The useful thing about this is that we can create modules for each of the policies we want to roll out, and can simply drop in a small module block like this at the project level.
Within the policy resource itself, we can set inclusion or exclusion labels to ensure we’re targeting exactly the right infrastructure we’re looking for. Then, as long as we’ve configured the right labels on our infrastructure resources, the policies will get rolled out automatically.
Having it scoped per-project means that if there’s something that we want to develop or test, we can configure the policy and roll it out to a non-production environment first, to ensure that it behaves as we’d expect. It also means that, for regions with different privacy laws etc., we have the flexibility to create separate policies for each set of circumstances.
So, I’ve shown you how we call the policy modules, but what does an OS config policy itself look like? This page gives a pretty decent overview, but it doesn’t really tell you what it should look like within Terraform. I have to admit, when I was first looking at this, I got tripped up a little, as there are a number of similarly named resources that relate to different things: one was the beta version, and the other was the general availability release.
So, if you’re looking to leverage this yourself, ensure that you’re looking for resources called “google_os_config_os_policy_assignment” rather than “google_os_config_guest_policies.” Admittedly, either name is a bit of a mouthful.
Once you’ve got them applied, they’ll appear within your GCP compute engine UI like this:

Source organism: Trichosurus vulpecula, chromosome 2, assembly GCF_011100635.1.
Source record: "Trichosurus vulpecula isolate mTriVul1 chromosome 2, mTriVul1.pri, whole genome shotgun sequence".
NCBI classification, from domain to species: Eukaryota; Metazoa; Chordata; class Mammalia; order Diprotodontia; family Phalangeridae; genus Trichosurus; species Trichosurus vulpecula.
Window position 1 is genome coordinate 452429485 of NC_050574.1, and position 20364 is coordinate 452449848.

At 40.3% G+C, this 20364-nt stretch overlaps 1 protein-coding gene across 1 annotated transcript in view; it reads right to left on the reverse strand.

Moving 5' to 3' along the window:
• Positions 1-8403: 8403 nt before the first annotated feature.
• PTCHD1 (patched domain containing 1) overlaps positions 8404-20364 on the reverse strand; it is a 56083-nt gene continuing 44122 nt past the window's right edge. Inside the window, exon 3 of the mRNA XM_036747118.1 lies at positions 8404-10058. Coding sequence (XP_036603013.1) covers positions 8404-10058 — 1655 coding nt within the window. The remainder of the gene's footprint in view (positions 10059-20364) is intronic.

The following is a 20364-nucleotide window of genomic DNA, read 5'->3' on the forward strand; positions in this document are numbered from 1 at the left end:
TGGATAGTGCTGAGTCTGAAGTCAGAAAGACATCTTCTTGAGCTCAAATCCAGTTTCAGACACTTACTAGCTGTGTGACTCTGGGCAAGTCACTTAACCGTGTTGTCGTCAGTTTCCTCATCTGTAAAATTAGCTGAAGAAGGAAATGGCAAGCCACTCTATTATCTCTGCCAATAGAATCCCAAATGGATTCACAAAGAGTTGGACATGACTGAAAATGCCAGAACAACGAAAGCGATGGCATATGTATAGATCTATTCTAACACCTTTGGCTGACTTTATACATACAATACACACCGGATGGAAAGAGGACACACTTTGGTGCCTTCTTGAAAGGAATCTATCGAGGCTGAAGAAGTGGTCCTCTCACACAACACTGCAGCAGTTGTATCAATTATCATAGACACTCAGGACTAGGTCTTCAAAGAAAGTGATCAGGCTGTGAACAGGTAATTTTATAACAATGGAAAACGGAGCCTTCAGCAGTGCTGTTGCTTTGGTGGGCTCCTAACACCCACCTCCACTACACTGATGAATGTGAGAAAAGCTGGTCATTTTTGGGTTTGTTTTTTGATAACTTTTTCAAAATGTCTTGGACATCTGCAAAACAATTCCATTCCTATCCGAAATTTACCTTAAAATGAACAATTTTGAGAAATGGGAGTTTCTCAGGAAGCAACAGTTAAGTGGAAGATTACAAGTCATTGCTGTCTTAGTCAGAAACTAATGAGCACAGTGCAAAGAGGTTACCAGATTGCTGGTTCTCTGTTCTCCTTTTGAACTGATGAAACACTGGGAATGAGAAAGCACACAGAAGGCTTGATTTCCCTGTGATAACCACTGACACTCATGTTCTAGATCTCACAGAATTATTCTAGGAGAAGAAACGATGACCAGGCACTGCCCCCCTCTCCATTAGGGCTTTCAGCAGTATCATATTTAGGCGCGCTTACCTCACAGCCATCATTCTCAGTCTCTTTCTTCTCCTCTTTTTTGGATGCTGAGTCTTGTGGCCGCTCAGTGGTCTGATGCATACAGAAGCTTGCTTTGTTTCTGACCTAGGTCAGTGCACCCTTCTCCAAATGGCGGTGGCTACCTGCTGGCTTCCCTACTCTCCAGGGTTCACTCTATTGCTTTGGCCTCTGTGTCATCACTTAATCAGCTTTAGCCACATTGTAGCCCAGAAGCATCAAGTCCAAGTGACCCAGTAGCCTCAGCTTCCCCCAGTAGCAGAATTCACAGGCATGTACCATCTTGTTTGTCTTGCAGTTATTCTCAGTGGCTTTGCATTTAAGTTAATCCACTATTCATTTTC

At a VM level, the list of policies applied to each VM looks like this:
Ridiculously long Terraform resource names aside, having this all documented as code means that we can now start producing and leveraging these policy modules wherever we like. Which means manual configuration is no longer required, and no more having to touch production infrastructure. Most importantly, this removes any opportunity for someone to accidentally miss a step when following a runbook.
As a result, leveraging these policies will mean faster scale-up timeframes with more reliable configurations, and a known state for each and every one of our systems. We can also see exactly what has been configured and when, and with it being in source control, we can not only identify exactly which change may have caused an issue, but our peer review process means that these issues are far less likely to happen in the first place.
So, for each of those config runbooks, our next steps are to start turning them into reusable chunks of code. At the end of the day, this will mean that members of global SRE can get back to doing things like rolling out CI/CD pipelines-as-code, ensuring platform observability through our monitoring-as-code initiative (are you sensing an “as-code” theme yet?), and most importantly, coming up with the next winning hack-a-thon idea. Now, all we need is a confluence_to_terraform converter.
Actually, I think we’ve just found our next hack-a-thon idea!